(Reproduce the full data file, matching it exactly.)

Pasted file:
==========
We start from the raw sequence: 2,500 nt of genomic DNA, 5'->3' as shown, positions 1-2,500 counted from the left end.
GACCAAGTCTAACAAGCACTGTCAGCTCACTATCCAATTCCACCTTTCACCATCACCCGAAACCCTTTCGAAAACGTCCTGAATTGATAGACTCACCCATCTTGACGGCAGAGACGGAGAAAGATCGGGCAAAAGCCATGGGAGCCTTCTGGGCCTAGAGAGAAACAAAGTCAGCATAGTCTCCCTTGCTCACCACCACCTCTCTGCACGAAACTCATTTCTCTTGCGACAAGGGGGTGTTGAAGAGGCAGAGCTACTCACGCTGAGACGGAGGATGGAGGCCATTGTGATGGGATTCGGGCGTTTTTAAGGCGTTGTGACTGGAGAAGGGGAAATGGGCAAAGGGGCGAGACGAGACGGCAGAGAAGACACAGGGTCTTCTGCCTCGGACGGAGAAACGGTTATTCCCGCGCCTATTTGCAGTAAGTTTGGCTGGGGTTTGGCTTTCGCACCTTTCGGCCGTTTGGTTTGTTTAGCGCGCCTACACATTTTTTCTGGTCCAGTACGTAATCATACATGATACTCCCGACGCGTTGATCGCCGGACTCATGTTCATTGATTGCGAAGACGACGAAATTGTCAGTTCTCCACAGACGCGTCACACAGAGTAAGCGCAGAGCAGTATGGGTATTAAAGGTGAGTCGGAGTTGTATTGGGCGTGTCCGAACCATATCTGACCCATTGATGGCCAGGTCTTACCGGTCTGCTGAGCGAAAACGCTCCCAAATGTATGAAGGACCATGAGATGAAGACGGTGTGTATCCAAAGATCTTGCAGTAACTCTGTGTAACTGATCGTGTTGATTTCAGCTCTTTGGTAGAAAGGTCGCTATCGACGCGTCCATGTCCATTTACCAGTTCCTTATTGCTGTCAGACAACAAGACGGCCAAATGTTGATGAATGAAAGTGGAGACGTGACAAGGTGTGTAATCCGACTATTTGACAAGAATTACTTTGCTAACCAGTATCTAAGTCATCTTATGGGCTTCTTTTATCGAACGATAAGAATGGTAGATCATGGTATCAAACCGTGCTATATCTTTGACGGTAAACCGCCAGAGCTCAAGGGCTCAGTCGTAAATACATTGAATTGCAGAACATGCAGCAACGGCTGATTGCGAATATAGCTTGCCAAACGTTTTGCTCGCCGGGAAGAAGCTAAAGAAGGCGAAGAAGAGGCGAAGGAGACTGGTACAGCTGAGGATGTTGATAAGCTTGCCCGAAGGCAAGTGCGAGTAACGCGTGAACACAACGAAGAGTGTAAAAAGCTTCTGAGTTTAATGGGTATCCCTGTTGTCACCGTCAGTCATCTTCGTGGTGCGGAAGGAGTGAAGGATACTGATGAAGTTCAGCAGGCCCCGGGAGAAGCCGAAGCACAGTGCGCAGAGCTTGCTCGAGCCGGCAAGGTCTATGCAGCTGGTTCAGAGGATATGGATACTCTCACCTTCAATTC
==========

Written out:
We start from the raw sequence: 2,500 nt of genomic DNA, 5'->3' as shown, positions 1-2,500 counted from the left end.
GACCAAGTCTAACAAGCACTGTCAGCTCACTATCCAATTCCACCTTTCACCATCACCCGAAACCCTTTCGAAAACGTCCTGAATTGATAGACTCACCCATCTTGACGGCAGAGACGGAGAAAGATCGGGCAAAAGCCATGGGAGCCTTCTGGGCCTAGAGAGAAACAAAGTCAGCATAGTCTCCCTTGCTCACCACCACCTCTCTGCACGAAACTCATTTCTCTTGCGACAAGGGGGTGTTGAAGAGGCAGAGCTACTCACGCTGAGACGGAGGATGGAGGCCATTGTGATGGGATTCGGGCGTTTTTAAGGCGTTGTGACTGGAGAAGGGGAAATGGGCAAAGGGGCGAGACGAGACGGCAGAGAAGACACAGGGTCTTCTGCCTCGGACGGAGAAACGGTTATTCCCGCGCCTATTTGCAGTAAGTTTGGCTGGGGTTTGGCTTTCGCACCTTTCGGCCGTTTGGTTTGTTTAGCGCGCCTACACATTTTTTCTGGTCCAGTACGTAATCATACATGATACTCCCGACGCGTTGATCGCCGGACTCATGTTCATTGATTGCGAAGACGACGAAATTGTCAGTTCTCCACAGACGCGTCACACAGAGTAAGCGCAGAGCAGTATGGGTATTAAAGGTGAGTCGGAGTTGTATTGGGCGTGTCCGAACCATATCTGACCCATTGATGGCCAGGTCTTACCGGTCTGCTGAGCGAAAACGCTCCCAAATGTATGAAGGACCATGAGATGAAGACGGTGTGTATCCAAAGATCTTGCAGTAACTCTGTGTAACTGATCGTGTTGATTTCAGCTCTTTGGTAGAAAGGTCGCTATCGACGCGTCCATGTCCATTTACCAGTTCCTTATTGCTGTCAGACAACAAGACGGCCAAATGTTGATGAATGAAAGTGGAGACGTGACAAGGTGTGTAATCCGACTATTTGACAAGAATTACTTTGCTAACCAGTATCTAAGTCATCTTATGGGCTTCTTTTATCGAACGATAAGAATGGTAGATCATGGTATCAAACCGTGCTATATCTTTGACGGTAAACCGCCAGAGCTCAAGGGCTCAGTCGTAAATACATTGAATTGCAGAACATGCAGCAACGGCTGATTGCGAATATAGCTTGCCAAACGTTTTGCTCGCCGGGAAGAAGCTAAAGAAGGCGAAGAAGAGGCGAAGGAGACTGGTACAGCTGAGGATGTTGATAAGCTTGCCCGAAGGCAAGTGCGAGTAACGCGTGAACACAACGAAGAGTGTAAAAAGCTTCTGAGTTTAATGGGTATCCCTGTTGTCACCGTCAGTCATCTTCGTGGTGCGGAAGGAGTGAAGGATACTGATGAAGTTCAGCAGGCCCCGGGAGAAGCCGAAGCACAGTGCGCAGAGCTTGCTCGAGCCGGCAAGGTCTATGCAGCTGGTTCAGAGGATATGGATACTCTCACCTTCAATTC